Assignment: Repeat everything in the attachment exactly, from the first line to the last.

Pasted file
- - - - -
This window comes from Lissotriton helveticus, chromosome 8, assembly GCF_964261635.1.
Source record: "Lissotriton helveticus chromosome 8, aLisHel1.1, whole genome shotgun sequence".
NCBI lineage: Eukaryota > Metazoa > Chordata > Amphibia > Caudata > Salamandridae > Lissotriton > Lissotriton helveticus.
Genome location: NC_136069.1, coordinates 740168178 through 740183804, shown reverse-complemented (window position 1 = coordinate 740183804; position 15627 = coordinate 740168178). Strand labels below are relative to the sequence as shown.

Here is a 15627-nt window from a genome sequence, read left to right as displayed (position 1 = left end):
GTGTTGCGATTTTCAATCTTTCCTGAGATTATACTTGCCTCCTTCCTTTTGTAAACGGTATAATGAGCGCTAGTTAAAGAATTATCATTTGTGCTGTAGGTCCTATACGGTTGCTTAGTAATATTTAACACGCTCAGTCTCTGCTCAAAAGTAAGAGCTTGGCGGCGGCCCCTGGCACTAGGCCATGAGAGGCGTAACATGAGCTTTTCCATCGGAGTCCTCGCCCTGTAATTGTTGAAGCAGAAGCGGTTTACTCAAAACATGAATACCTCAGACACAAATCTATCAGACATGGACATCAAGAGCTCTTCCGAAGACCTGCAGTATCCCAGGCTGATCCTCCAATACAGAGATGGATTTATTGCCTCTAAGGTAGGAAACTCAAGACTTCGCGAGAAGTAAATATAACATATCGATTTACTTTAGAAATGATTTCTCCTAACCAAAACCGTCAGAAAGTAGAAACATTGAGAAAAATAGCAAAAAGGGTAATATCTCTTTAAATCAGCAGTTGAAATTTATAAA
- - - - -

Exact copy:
This window comes from Lissotriton helveticus, chromosome 8, assembly GCF_964261635.1.
Source record: "Lissotriton helveticus chromosome 8, aLisHel1.1, whole genome shotgun sequence".
NCBI lineage: Eukaryota > Metazoa > Chordata > Amphibia > Caudata > Salamandridae > Lissotriton > Lissotriton helveticus.
Genome location: NC_136069.1, coordinates 740168178 through 740183804, shown reverse-complemented (window position 1 = coordinate 740183804; position 15627 = coordinate 740168178). Strand labels below are relative to the sequence as shown.

Here is a 15627-nt window from a genome sequence, read left to right as displayed (position 1 = left end):
GTGTTGCGATTTTCAATCTTTCCTGAGATTATACTTGCCTCCTTCCTTTTGTAAACGGTATAATGAGCGCTAGTTAAAGAATTATCATTTGTGCTGTAGGTCCTATACGGTTGCTTAGTAATATTTAACACGCTCAGTCTCTGCTCAAAAGTAAGAGCTTGGCGGCGGCCCCTGGCACTAGGCCATGAGAGGCGTAACATGAGCTTTTCCATCGGAGTCCTCGCCCTGTAATTGTTGAAGCAGAAGCGGTTTACTCAAAACATGAATACCTCAGACACAAATCTATCAGACATGGACATCAAGAGCTCTTCCGAAGACCTGCAGTATCCCAGGCTGATCCTCCAATACAGAGATGGATTTATTGCCTCTAAGGTAGGAAACTCAAGACTTCGCGAGAAGTAAATATAACATATCGATTTACTTTAGAAATGATTTCTCCTAACCAAAACCGTCAGAAAGTAGAAACATTGAGAAAAATAGCAAAAAGGGTAATATCTCTTTAAATCAGCAGTTGAAATTTATAAA